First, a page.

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  Things to Come I Guess It Doesn't Matter AnymoreBuy this film here.
Year: 2016
Director: Mia Hansen-Løve
Stars: Isabelle Huppert, Andre Marcon, Roman Kolinka, Edith Scob, Sarah Le Picard, Solal Forte, Elise Lhomeau, Lionel Dray, Grégoire Montana, Lina Benzerti, Guy-Patrick Sainderichin, Yves Heck, Rachel Arditi, Charline Bourgeois-Tacquet, Larissa Guist
Genre: Drama
Rating:  7 (from 1 vote)
Review: Some years ago, Nathalie Chazeaux (Isabelle Huppert) was on holiday with her family and they visited a beach where she was suddenly captivated by a plaque on the wall which told of a famous writer who once stayed there and enjoyed the peace and quiet of the ocean and landscape, asking if any visitors could do the same. Move forward to the present, and Nathalie is older but she feels as if her life will more or less stay the same by this point, a state of mind that will be challenged over the course of this year. It starts when her elderly mother (Edith Scob) phones her up in the middle of the night claiming to be suffering a panic attack; she really needs to be in a retirement home where staff can look after her, not Nathalie.

But by this point she is used to her mother causing her this hassle, and at least it makes Nathalie feel necessary in a story that the further it went on rendered its protagonist less and less essential to everyone in her life. It was the film writer and director Mia Hansen-Løve followed her DJ culture yarn Eden with, and like that tended to divide audiences between those who thought she was onto something with her observations, and those who thought this was a rather vague, windy and hard to care about effort, with few in the middle ground to weigh up its good points and bad. Not that there were many bad points, as she has cannily employed Isabelle Huppert, who in 2016 enjoyed a renaissance as few other actresses of her age could boast.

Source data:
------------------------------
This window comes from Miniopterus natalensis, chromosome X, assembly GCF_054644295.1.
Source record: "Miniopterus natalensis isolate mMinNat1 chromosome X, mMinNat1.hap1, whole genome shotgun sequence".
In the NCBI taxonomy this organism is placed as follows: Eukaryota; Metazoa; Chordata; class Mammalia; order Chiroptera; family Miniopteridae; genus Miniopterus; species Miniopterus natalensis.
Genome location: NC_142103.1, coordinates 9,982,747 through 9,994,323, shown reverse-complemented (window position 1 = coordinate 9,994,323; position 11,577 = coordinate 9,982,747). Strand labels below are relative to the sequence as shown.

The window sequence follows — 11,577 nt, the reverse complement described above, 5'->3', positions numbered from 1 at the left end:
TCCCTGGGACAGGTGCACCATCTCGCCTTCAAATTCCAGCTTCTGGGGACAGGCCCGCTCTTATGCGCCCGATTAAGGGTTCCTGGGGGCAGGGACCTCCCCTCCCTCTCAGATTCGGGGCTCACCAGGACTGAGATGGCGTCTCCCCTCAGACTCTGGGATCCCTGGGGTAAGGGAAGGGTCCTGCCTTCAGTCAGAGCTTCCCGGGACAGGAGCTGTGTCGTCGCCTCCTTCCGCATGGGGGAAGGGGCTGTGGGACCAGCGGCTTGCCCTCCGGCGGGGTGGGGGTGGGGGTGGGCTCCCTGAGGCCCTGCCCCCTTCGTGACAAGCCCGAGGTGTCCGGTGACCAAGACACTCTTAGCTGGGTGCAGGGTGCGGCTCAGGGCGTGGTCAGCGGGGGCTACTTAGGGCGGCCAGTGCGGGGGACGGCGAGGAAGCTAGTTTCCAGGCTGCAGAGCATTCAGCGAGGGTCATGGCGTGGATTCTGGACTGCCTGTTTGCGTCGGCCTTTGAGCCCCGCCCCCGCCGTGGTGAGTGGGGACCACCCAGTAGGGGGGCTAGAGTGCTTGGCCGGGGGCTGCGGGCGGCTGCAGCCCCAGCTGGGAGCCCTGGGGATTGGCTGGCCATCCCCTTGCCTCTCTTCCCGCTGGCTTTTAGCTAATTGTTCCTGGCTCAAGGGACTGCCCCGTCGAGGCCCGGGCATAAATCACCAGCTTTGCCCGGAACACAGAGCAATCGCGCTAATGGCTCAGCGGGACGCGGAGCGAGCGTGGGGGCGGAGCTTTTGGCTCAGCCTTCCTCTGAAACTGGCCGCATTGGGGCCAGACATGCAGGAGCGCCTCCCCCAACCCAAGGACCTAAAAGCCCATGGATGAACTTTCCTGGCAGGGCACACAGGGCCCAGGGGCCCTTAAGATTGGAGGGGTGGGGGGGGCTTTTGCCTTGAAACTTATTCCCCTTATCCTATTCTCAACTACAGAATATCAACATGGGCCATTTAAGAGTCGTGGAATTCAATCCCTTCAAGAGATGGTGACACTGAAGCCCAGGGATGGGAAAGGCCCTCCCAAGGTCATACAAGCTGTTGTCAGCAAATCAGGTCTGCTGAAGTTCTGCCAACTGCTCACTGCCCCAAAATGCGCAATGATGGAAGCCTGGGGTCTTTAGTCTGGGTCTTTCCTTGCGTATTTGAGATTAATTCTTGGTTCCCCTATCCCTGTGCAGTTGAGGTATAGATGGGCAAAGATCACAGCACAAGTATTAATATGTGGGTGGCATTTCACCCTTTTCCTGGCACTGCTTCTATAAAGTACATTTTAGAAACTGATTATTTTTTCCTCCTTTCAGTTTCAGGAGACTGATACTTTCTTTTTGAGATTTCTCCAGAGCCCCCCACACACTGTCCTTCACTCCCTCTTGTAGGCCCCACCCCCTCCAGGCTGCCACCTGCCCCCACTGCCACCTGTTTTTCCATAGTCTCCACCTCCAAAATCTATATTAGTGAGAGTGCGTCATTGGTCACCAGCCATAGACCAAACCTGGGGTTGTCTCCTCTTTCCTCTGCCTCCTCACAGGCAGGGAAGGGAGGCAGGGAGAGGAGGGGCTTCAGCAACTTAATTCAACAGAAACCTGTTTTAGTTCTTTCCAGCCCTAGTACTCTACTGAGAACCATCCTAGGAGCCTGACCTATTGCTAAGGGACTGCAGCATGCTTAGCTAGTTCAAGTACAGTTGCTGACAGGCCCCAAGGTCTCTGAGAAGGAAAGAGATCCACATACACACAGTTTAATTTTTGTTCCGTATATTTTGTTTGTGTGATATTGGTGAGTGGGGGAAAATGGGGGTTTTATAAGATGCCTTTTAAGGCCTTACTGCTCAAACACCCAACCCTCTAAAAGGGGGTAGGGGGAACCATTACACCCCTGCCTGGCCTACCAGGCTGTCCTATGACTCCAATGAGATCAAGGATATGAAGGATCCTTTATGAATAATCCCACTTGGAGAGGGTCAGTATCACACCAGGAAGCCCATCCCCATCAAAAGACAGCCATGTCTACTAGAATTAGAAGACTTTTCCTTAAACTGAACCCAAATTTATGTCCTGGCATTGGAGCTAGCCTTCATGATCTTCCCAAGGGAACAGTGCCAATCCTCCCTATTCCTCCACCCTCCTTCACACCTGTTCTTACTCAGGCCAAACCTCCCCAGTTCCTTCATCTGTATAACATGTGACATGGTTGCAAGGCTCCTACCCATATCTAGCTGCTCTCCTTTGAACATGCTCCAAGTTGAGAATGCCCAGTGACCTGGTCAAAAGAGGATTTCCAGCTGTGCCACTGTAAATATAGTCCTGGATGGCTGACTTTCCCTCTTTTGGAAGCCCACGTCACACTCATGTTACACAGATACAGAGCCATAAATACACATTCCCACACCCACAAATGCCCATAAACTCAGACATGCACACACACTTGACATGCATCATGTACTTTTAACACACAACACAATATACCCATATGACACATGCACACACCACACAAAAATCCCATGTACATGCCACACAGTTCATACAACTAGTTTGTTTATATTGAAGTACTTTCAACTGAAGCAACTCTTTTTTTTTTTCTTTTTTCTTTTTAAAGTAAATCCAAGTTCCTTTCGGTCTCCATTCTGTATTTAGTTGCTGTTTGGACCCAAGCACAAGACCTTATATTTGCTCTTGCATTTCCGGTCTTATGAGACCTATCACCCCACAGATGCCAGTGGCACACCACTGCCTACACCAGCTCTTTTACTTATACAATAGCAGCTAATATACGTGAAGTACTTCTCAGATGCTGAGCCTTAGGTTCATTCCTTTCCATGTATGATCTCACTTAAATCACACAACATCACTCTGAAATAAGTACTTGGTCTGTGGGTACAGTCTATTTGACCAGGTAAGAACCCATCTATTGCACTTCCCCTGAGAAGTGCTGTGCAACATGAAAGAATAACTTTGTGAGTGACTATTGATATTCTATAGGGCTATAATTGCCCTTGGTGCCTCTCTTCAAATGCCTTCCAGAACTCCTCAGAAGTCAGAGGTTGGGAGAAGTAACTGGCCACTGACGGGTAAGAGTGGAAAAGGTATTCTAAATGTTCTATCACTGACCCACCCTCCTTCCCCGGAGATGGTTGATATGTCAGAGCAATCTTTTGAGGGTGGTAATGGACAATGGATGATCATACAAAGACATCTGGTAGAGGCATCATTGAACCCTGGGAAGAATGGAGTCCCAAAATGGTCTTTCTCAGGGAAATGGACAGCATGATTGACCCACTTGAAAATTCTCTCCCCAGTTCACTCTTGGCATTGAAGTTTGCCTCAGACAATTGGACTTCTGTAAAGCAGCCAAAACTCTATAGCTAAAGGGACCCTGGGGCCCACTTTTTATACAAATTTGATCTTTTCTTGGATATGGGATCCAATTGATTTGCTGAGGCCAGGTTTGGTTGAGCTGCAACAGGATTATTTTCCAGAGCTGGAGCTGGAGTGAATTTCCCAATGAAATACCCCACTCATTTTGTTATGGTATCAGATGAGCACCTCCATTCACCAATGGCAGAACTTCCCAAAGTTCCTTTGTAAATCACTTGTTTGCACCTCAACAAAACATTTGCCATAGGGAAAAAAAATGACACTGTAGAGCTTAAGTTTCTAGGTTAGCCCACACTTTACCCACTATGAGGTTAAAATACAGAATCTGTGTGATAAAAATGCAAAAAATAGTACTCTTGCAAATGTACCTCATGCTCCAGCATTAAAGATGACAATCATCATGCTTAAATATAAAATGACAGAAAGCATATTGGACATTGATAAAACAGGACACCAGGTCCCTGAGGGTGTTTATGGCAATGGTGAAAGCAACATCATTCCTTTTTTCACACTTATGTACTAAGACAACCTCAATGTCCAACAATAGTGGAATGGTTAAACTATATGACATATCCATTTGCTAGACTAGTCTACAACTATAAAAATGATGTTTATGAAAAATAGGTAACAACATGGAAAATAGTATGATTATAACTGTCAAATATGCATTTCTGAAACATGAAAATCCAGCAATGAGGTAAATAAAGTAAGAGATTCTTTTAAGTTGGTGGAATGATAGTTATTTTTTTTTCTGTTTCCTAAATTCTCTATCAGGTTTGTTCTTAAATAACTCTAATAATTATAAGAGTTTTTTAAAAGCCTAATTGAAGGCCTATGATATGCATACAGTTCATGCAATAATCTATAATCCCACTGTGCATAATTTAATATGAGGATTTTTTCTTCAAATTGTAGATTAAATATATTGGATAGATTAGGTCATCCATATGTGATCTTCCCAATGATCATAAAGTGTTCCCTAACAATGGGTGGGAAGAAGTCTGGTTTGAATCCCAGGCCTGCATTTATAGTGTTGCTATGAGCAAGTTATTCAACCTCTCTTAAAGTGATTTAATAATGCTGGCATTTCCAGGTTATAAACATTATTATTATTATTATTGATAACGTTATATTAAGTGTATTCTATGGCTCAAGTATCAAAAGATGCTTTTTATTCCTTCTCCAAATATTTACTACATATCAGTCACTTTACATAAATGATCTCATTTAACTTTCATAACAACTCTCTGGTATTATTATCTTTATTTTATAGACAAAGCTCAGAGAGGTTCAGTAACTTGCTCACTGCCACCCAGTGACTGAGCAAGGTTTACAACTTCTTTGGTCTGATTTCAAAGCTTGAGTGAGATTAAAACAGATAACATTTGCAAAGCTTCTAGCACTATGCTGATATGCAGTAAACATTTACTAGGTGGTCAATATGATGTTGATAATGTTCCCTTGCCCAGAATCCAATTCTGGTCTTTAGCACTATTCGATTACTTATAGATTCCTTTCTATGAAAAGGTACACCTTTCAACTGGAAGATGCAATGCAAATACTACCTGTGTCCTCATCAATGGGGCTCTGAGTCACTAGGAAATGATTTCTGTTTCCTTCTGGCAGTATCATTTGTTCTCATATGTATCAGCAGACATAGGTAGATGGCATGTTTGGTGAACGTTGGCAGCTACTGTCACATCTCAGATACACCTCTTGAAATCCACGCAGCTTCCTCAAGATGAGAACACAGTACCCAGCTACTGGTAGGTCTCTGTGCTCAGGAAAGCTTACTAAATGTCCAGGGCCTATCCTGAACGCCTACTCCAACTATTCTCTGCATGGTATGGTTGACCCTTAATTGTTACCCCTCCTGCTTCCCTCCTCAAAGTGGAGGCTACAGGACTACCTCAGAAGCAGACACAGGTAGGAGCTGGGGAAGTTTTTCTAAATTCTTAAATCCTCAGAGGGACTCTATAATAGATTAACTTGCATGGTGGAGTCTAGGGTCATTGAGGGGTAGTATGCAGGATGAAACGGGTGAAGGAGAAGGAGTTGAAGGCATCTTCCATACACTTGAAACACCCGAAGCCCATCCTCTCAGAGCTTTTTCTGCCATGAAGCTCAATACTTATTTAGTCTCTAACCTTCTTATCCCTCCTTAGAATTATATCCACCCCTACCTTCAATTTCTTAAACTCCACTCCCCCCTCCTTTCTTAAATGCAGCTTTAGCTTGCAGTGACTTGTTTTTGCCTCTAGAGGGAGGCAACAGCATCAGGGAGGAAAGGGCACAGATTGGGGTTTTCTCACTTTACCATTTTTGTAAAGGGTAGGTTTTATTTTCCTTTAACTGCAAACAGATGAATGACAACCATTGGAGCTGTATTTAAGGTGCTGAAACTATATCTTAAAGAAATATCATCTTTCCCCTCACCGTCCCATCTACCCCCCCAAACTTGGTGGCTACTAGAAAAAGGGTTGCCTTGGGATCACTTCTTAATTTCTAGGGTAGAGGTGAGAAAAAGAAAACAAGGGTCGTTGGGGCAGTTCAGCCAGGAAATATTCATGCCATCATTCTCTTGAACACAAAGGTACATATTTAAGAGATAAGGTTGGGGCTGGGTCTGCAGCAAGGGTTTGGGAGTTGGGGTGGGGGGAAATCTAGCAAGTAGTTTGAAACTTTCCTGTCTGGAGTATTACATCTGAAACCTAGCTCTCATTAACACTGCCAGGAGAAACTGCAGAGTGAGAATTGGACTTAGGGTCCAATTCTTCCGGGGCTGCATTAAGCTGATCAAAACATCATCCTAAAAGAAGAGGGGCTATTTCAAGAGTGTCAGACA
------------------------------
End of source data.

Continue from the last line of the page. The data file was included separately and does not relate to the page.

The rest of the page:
This was Huppert we were talking about, so she had never particularly suffered a career lull, always in demand as one of the most individual and reliable performers to emerge from France and always delivering something worth watching, even when she was in a supporting role, so it would be no surprise to her fans that she lifted what was rather mournful material with a spark of life, promising that no matter how irrelevant Nathalie was becoming to those who once relied on her, she was not going away until it was her time to shuffle off the old mortal coil. This was a growing old narrative created by someone who had not reached that stage, so the impression was that Hansen-Løve could be presumptuous in her observations.

Yet with this star, she found the truth in the role, rendering Nathalie far more believable if, for example, the film had tried for laughs, wry or otherwise. This fear that once you genuinely have left the world of the living then nobody will bother to remember you since you never mattered so much to anyone that they will call you to mind was a somewhat paranoid one, and what made it worse here was Nathalie experienced it while she was very much alive and believing she still had plenty to offer. You don't imagine there's a soul in the plot who will be relieved when she dies, in a thank goodness that's over kind of way, so she's fortunate in that respect, but it was not that type of movie, it was the encroaching oblivion that was the true terror. This was not a horror in any way, but there was a nameless dread that grew stronger with each passing scene.

The most important element of this was when Nathalie's husband Heinz (André Marcon) leaves her suddenly for another, younger woman which brings her issues into focus, as she says, she thought they would be in love forever, yet now it is sinking in that forever will not feature her. She begins to actively create a scenario where she will be forgotten or not needed, as if the effects of it happening unintentionally were contributing to her conscious mind and she was even encouraging the process, putting her mother in that home, not pursuing Heinz and accepting she will never stay in their beloved holiday home ever again, and trying to find someone who will take in her cat. Hansen-Løve said the character was a tribute to her own mother, with whom Nathalie shared some details, but if so it wasn't a reassuring one: be prepared for nobody caring anymore was not what everyone would tell their parents. However, Huppert makes her matter to some people regardless: us watching in the audience, who after spending time with her have some investment in her happiness. Low key, but quietly powerful.

Aka: L'avenir
Reviewer: Graeme Clark

 

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